Everything arrives at volcanic temperatures; the stew sputtering right off the stove entered my body like molten lava. It was a cold day, but soon I was thawing from the inside out, my pores radiating heat. By the end, I’d taken off my sweater and felt as though I had experienced some small resurrection — parts of me fortified and ready to go back into the world.
“Diners, as a rule, are time machines…The only era a diner should never reference is now,” Helen Rosner writes for The New Yorker. I could go on about her lovely observations on Old John’s, but really, best to read this critical paean in full. And I’ll tease you, as I have in the past, with a few lines from Rosner’s kicker, which sums up a lot:
…fine is exactly what a diner’s burger ought to be. Old John’s is one of the best diners I’ve been to, but it remains very much a diner, which is to say that it’s a flawless restaurant if you’re already there: if you live in the neighborhood and can’t bear the thought of doing dishes, if you’ve just had an ultrasound at Mount Sinai West and need a moment to compose yourself, if you’ve got barely an hour before curtain at the Met and you can’t risk the ebbs and flows of being a walk-in at Café Luxembourg.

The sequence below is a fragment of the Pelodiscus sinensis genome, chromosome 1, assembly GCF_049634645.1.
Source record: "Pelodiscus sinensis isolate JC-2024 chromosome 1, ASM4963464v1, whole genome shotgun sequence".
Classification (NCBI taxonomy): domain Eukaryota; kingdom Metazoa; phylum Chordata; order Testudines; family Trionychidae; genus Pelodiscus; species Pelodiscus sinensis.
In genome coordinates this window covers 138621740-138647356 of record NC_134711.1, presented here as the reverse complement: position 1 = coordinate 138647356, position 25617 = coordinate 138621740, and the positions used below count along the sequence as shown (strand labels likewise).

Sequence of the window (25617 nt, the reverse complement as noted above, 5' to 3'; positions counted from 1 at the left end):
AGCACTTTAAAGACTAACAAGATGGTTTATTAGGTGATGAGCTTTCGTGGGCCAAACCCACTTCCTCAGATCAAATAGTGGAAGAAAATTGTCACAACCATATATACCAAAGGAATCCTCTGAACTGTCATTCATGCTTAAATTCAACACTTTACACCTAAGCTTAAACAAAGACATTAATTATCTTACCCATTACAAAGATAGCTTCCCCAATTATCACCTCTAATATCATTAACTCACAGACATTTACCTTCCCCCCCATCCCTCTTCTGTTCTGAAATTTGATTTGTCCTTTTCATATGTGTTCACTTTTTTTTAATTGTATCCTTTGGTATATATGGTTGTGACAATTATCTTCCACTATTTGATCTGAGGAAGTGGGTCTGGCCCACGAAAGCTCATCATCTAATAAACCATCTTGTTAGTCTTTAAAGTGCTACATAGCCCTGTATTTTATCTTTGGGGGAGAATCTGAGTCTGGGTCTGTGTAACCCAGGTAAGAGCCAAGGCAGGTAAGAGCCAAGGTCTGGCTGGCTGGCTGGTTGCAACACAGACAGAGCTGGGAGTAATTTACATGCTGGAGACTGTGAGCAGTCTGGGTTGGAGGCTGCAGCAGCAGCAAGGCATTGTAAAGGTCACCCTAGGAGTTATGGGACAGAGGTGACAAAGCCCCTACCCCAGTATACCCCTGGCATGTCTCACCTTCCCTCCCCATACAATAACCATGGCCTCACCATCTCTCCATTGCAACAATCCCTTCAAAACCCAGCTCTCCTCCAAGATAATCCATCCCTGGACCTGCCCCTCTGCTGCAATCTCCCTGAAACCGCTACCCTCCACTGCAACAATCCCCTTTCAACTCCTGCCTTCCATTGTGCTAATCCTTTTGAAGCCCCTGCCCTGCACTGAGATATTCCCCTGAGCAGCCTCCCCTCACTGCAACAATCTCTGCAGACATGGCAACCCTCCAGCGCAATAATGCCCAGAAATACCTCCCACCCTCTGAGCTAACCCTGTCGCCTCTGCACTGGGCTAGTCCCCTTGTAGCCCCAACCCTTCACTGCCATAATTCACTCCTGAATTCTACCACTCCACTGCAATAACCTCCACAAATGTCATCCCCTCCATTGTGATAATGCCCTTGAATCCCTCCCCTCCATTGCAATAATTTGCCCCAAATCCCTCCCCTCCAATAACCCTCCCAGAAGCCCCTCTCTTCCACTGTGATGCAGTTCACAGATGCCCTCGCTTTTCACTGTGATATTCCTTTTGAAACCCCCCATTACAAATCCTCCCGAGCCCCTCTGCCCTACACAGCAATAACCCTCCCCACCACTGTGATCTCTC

Okay, that’s it for today! I normally like to highlight more reviews and features from around the country — please also see this Julia Moskin writeup on the closing of Barbara Lynch’s restaurants — but the price hike stuff ran long. So be it!